Such an emotional response, pretty common in Appalachian mountain gospel, is an appropriate vehicle for singing about a sacramental view of the world. As a sacrament is a tangible sign of the invisible grace of God, to view the world sacramentally is to see it as such. So it’s easy to see how Mrs. Donaldson discovered such a sentiment in “World Falls” when you hear lyrics like, “This world falls on me with hopes of immortality, everywhere I turn all the beauty just keeps shaking me.” It echoes the poets of old when they gazed upon the Earth and saw the hand of its creator in His work.
“The earth is the Lord's and the fulness thereof: the world, and all they that dwell therein.” (Psalms 24:1, DRB)
Tuesday, November 18, 2014
It’s about time we added a jazz influenced tune to The Jukebox Hero Hymnal, don’t you think? Now a lot of folks feel the improvisational nature of jazz makes it an uneasy fit for spiritual music because, in theory, it puts much more focus on the human achievement rather than on God.
But it doesn’t necessarily have to be that way. As acclaimed jazz guitarist Fr. John Moulder explains, “That’s one of the things that is really special about the experience of being an improviser––many times you do experience moments of transcendence. I guess we could call it a little bit of self-forgetfulness… you become immersed in a way that has parallels with spiritual practice and meditation, like being in the moment and letting go of our egos for a moment. It’s a unitive experience.”
Case in point, OmU’s track, “Lost and Found.” What’s that? You’ve never heard of OmU? Don’t worry, most people haven’t. In fact, I only stumbled upon them by accident on my local college radio station a few years back. OmU was pretty much a one-off, it’s main contributors quickly moving on to form Blue Paradox. What’s that? You’ve never heard of Blue Paradox either? Don’t worry, most people haven’t. They’re sort of the house band for the Sacred Fire Community, a relatively small affiliation of folks whose beliefs are a jumble of various new-age style wisdom traditions.
Now, most wisdom tradition types aren’t usually big on Christianity, it being a tad bit too organized for their tastes. They also don’t seem to appreciate anyone suggesting their individually chosen spiritual paths might not actually be leading anywhere good. Bummer. And yet, despite the wisdom traditions movement’s antipathy towards dogma, the members of OmU can’t help but give a musical nod in “Lost and Found” to the awesome concept of grace as taught by the Church. “Grace is favor, the free and undeserved help that God gives us to respond to his call to become children of God, adoptive sons, partakers of the divine nature and of eternal life.”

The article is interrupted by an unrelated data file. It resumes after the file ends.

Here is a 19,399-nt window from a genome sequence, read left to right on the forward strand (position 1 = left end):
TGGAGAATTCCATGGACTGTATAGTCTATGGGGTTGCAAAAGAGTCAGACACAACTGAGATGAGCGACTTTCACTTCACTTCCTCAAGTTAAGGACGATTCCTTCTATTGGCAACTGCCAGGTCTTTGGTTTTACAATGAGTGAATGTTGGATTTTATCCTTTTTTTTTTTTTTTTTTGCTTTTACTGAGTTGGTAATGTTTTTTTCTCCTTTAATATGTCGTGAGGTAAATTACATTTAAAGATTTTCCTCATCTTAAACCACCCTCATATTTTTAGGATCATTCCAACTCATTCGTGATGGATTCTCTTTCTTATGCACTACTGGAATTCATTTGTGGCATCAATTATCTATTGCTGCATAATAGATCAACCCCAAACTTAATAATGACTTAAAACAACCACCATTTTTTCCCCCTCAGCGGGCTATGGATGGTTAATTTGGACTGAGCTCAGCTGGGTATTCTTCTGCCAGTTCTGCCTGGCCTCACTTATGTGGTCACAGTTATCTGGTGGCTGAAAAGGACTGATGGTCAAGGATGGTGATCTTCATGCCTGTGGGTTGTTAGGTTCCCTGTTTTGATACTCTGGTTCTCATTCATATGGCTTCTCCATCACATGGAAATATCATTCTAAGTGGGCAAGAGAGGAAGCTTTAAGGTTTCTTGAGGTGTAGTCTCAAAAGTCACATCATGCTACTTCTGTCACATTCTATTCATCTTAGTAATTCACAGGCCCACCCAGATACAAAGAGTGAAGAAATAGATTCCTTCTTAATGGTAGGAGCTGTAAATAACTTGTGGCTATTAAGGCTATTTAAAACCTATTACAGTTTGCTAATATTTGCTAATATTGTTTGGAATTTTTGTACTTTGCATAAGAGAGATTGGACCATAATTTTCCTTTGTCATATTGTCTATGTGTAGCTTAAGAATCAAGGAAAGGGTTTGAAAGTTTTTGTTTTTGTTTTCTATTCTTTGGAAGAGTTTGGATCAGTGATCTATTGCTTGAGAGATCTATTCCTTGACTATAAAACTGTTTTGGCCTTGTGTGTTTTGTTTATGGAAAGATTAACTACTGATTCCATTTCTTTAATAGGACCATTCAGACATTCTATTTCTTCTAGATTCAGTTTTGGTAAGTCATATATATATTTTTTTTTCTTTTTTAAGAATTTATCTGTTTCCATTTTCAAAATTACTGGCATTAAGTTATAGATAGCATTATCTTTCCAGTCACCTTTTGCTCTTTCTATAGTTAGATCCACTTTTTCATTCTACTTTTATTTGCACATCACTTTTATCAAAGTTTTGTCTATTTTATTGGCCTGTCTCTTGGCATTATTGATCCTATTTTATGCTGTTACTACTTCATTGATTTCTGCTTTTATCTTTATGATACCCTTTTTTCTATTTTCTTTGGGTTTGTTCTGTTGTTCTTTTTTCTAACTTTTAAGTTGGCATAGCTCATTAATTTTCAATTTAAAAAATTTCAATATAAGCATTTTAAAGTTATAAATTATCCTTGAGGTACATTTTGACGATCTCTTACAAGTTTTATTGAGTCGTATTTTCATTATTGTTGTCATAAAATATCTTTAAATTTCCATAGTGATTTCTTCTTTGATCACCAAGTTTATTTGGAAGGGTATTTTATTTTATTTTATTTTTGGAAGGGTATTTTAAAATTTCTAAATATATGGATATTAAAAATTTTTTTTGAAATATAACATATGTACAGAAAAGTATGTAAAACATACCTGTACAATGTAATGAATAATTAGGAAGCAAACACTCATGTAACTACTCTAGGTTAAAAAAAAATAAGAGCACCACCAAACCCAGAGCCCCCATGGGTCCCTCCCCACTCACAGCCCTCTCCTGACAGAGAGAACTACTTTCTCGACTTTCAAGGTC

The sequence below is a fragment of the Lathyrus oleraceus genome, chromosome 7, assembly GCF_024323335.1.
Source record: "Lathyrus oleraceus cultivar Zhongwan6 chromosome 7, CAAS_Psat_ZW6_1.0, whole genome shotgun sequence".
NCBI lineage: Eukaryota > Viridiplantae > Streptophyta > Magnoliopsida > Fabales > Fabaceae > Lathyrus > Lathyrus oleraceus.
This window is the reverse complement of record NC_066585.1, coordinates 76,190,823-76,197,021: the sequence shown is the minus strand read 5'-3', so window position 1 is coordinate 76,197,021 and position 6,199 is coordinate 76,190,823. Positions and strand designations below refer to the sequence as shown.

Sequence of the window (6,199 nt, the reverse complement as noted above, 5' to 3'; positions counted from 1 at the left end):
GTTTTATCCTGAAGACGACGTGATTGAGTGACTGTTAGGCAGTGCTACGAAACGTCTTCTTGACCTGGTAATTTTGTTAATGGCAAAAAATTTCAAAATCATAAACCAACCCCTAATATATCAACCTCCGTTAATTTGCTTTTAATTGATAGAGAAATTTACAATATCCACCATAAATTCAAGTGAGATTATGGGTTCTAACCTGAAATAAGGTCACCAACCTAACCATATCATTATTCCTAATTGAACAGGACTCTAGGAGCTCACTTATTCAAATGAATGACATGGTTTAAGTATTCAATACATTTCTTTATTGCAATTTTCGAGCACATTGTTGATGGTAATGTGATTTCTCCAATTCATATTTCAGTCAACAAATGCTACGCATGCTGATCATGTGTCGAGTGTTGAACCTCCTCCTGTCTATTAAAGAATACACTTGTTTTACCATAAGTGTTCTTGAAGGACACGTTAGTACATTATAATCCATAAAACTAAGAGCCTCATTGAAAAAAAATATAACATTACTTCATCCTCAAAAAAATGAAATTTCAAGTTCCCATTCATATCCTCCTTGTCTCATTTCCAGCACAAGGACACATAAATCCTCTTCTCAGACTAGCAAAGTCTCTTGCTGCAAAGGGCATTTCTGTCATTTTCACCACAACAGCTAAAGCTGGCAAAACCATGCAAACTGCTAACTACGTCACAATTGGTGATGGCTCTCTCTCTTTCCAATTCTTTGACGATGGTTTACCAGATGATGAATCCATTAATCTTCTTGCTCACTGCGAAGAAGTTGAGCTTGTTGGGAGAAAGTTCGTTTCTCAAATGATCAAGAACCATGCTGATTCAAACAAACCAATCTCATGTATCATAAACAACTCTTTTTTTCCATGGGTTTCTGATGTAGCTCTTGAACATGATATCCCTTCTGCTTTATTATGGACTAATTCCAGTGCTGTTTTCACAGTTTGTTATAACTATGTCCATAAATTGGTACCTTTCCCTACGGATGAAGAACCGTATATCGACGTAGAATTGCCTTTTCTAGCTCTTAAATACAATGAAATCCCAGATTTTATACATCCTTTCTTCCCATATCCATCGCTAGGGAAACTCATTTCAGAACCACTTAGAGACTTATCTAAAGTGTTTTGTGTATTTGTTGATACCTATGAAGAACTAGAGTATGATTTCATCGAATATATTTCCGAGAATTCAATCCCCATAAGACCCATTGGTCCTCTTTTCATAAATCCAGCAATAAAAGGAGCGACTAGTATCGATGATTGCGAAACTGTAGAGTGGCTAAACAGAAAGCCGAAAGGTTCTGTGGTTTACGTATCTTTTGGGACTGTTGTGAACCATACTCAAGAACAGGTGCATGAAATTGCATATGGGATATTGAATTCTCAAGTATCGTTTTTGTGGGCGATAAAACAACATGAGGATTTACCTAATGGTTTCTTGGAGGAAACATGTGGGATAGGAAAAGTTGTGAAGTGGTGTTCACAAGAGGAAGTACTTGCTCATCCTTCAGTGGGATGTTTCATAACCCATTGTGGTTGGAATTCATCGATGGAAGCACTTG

Hmm, sounds like there might actually be some good stuff that comes along with all those doctrines, doesn’t it?
“But God, who is rich in mercy, because of the great love he had for us, even when we were dead in our transgressions, brought us to life with Christ (by grace you have been saved), raised us up with him, and seated us with him in the heavens in Christ Jesus, that in the ages to come he might show the immeasurable riches of his grace in his kindness to us in Christ Jesus.” (Ephesians 2:4-7, NABRE)
Tuesday, November 11, 2014
Like her big sister Darlene Love, Edna Wright grew up singing gospel music before transitioning into R&B with the vocal group The Blossoms. From there, she moved into backup gigs for artists such as Johnny Rivers, Ray Charles and the Righteous Brothers. Finally, in 1969, she joined with Shellie Clark (one of Ike Turner’s Ikettes) and Carolyn Willis (former member of Bob B. Soxx & the Blue Jeans) to form Honey Cone.
Honey Cone had a decent three year run, churning out hits like "One Monkey Don't Stop No Show," "Girls, It Ain't Easy" and "Stick Up." But it’s the 1971 single “Want Ads” that the group is most remembered for. The tune, which climbed to number one on both the R&B and pop charts, details a cheated-upon woman’s plan to place a want ad seeking a new young man, single and free, one preferably experienced in love, but trainees will be accepted. It’s pure pop gold and earned Wright her place in music history.
But just because Wright found secular success doesn’t mean she forgot her gospel roots. For evidence, look no further than the lead track off Honey Cone’s debut album, “Sunday Morning People.” Penned by Motown legends Holland-Dozier-Holland (with an assist by award winning songwriter Ron Dunbar), the song addresses a familiar concern with anyone who has spent time in a pew…